Hearing Loops: Are They Better than Infrared or FM?

Audio Video Room

Frequency modulation (FM), like in radio and Infrared (IF), similar to a TV remote, has been the traditional form of assistive listening and communication for many years. Both systems are inexpensive compared to a loop system, but neither gives a satisfactory experience like a Loop System.


So what makes a loop system unique in terms of assistive listening? Here's something most clients need to understand:


"Some places have told us that they already have a loop system. There is some misconception in many venues. Usually, we were notified that there was already a loop system. However, they were referring to an individual neckloop worn around the neck that functions with t-coils.

These neckloops are connected to the FM or IR system in the room. The sound via these neckloops is often inadequate to static over the radio waves. The loop "wire" is below the hearing aid/t-coil; the result is most often sounds coming and going because there is a "null" when one is over a loop wire. This is because sounds bounce from the neckloop rather than directly to the hearing aid."

The misconception on Hearing Loop is that these installations are identical. They are not.

Understanding hearing loops

The user walks into the venue, turns on the t-coil set on their hearing aid, and appreciates the event, production, or discourse. The sound is sent from the loop directly to the hearing aid with no background noise, ambient noise, reverberation, or static.


Most users mention that they hear the speaker as though it is right in their heads, and the sounds are more audible and crisp. And they would be accurate since the loop transmits the sound straight to the hearing aid.


A hearing loop system does not need a headset or neckloop for the t-coil-equipped hearing aid user. The loop system benefits the user's hearing aid.

About FM or Infrared Systems

FM (radio frequency) and Infrared (IR) have been the conventional forms of assistive listening for a long time. Both are relatively reasonable compared to a loop system. However, neither FM nor Infrared systems provide the user with a quality experience.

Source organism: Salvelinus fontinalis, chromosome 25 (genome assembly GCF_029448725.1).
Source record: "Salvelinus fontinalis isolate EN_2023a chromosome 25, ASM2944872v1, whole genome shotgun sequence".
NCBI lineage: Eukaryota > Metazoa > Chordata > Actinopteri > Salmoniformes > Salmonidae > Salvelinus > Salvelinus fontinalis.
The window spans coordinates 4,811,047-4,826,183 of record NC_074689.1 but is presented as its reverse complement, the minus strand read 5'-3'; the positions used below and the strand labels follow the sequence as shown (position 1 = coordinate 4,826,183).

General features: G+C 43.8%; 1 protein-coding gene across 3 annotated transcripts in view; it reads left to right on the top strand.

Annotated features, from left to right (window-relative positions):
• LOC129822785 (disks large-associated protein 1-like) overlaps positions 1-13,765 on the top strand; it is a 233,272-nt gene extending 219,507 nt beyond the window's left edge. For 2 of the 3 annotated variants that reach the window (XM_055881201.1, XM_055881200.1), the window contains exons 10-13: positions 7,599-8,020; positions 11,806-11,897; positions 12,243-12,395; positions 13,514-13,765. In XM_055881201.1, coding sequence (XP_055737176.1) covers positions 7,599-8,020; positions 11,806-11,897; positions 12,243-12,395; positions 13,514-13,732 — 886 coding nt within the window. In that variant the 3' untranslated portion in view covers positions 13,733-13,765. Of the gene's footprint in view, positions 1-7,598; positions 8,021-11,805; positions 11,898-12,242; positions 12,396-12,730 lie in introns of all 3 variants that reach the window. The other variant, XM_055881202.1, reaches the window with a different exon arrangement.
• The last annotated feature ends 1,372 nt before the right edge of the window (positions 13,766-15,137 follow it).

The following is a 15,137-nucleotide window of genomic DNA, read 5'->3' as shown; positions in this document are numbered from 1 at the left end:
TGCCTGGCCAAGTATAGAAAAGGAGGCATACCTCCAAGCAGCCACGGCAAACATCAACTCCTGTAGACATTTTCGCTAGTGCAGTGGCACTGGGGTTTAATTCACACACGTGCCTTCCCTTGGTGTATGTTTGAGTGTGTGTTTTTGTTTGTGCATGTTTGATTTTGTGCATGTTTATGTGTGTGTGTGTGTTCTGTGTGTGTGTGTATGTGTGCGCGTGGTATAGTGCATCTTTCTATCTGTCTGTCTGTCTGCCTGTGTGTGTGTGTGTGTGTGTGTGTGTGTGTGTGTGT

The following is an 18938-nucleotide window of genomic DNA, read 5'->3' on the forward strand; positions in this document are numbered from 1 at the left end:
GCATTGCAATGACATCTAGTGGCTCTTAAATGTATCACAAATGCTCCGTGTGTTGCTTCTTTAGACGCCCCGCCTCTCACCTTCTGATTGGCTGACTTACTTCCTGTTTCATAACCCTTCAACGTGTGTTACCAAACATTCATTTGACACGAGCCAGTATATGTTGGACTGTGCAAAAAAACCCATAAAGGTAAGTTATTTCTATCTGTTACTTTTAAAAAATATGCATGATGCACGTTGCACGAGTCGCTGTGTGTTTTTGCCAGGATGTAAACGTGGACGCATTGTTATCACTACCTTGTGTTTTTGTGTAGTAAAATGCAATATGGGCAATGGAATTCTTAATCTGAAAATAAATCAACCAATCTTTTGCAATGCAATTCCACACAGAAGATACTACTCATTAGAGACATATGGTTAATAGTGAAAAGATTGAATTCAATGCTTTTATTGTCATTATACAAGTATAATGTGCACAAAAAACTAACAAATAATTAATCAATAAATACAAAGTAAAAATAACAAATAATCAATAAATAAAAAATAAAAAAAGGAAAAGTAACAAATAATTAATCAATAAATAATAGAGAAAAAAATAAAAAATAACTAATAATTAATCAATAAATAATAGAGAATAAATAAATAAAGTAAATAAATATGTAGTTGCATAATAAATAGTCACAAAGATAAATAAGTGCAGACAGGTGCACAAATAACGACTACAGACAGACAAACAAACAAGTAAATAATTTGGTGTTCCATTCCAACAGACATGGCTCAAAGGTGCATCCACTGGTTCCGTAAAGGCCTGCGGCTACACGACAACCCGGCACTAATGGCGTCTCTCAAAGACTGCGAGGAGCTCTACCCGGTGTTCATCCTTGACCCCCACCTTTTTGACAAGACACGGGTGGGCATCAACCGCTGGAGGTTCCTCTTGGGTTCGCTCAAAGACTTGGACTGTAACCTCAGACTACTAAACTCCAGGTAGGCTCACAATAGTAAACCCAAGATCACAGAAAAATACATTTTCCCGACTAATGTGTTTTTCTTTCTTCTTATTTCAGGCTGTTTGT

When using an FM or Infrared system, the user must take off their hearing aids to wear a headset which most people do not want to do. There are battery issues, sanitary concerns, and static feedback from using them. The user has to take the time and struggle to return the headsets from the organizers.


Both FM and Infrared boost the sound, while hearing loops provide the sounds that the users need and adjust to their liking.


One more thing about neckloops since more hard-of-hearing users are elderly; there might be issues with pacemaker users. If one has an insulin pump, pacemaker, or other medical device, manufacturers advise against using neckloops for fear of interference with the current device. Venues within a hearing loop field do not pose a risk. Only having the magnetic field close to the pacemaker might cause a potential issue.




Now that you understand the different installations, we can proudly propose that hearing loops are better venue options. Hearing loops are the future of assistive listening, and we can also provide the necessary service for your venue or location. Although FM and Infrared technology are viable solutions, we highly recommend hearing loops.


To learn more and get a quote for your venue, send us your information with a floor plan, and we can give you a quotation. You can also find other solutions and learn more about induction loop systems.

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